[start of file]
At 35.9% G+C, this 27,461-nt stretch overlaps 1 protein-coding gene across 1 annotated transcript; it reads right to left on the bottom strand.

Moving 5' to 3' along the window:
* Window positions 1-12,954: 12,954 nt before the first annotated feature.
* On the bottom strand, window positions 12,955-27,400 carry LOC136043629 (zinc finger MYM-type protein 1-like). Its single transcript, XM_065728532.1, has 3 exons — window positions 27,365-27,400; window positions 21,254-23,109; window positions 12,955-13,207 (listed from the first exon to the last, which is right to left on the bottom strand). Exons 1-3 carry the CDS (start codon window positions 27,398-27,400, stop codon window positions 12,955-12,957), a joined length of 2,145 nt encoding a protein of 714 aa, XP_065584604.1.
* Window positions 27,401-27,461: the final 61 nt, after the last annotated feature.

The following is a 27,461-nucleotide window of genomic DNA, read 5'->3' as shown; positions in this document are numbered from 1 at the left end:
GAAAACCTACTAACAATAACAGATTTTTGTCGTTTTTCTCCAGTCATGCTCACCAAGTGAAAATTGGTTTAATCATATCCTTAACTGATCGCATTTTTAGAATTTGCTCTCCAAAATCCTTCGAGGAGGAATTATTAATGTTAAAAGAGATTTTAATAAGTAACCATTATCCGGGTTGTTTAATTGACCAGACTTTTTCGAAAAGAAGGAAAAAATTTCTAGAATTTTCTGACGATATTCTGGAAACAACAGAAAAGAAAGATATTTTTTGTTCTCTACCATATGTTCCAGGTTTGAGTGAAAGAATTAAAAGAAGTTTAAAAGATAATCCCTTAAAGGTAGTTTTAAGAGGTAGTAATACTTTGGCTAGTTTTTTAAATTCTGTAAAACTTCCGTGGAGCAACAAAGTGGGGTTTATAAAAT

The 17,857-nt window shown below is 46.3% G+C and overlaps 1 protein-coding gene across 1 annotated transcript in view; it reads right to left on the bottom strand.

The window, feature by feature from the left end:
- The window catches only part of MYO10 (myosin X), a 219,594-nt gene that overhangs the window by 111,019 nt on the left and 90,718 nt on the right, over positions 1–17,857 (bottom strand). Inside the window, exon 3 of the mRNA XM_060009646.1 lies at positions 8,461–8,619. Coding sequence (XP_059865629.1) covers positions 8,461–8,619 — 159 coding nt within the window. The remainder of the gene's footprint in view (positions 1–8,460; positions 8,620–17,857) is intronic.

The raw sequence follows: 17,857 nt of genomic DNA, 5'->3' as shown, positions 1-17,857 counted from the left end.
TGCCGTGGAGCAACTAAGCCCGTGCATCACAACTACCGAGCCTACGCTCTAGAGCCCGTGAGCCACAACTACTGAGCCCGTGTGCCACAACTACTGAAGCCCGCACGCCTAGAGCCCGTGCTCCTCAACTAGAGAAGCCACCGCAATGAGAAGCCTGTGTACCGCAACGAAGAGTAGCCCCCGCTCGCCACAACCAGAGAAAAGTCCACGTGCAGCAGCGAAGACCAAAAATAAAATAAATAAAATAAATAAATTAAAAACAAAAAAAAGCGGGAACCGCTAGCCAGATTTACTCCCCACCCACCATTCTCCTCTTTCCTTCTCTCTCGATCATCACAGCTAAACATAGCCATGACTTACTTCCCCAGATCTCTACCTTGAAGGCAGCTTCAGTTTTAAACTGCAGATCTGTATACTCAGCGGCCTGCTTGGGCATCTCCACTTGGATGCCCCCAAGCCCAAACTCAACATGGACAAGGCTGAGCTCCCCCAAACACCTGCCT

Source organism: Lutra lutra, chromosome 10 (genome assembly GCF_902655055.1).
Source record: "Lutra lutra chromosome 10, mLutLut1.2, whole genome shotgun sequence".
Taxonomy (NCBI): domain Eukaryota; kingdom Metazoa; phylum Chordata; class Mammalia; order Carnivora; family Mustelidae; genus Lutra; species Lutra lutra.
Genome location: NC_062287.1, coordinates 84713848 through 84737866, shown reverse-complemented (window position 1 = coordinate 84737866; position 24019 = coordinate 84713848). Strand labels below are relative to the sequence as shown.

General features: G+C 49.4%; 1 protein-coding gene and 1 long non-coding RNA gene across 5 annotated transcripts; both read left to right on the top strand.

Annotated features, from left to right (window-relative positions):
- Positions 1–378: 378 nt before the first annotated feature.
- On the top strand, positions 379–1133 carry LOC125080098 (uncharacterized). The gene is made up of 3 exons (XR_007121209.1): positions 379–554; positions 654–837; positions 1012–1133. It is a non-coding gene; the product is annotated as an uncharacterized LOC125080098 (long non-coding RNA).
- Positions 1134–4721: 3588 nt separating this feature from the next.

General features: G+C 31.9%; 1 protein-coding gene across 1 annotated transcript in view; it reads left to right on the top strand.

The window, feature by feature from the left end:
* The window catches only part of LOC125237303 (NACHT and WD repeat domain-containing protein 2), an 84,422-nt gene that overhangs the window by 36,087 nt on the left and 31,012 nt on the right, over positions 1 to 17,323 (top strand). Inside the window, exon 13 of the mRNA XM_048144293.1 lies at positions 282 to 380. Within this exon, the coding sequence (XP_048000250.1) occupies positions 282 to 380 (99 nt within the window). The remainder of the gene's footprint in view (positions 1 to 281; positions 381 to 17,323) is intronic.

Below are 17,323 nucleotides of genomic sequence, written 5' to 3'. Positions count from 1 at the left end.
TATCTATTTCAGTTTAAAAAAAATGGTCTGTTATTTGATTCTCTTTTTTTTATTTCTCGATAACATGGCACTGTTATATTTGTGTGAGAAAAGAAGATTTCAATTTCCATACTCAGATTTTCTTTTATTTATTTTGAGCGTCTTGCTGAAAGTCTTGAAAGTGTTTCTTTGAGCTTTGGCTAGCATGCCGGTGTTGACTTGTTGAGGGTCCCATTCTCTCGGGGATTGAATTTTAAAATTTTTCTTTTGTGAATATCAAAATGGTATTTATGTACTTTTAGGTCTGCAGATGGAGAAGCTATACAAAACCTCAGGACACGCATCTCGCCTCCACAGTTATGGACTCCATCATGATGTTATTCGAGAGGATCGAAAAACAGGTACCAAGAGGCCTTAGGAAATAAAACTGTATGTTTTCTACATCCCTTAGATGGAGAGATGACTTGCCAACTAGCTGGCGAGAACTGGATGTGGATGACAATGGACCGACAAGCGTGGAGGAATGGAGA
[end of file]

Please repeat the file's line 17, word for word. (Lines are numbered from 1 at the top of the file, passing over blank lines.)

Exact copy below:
General features: G+C 49.4%; 1 protein-coding gene and 1 long non-coding RNA gene across 5 annotated transcripts; both read left to right on the top strand.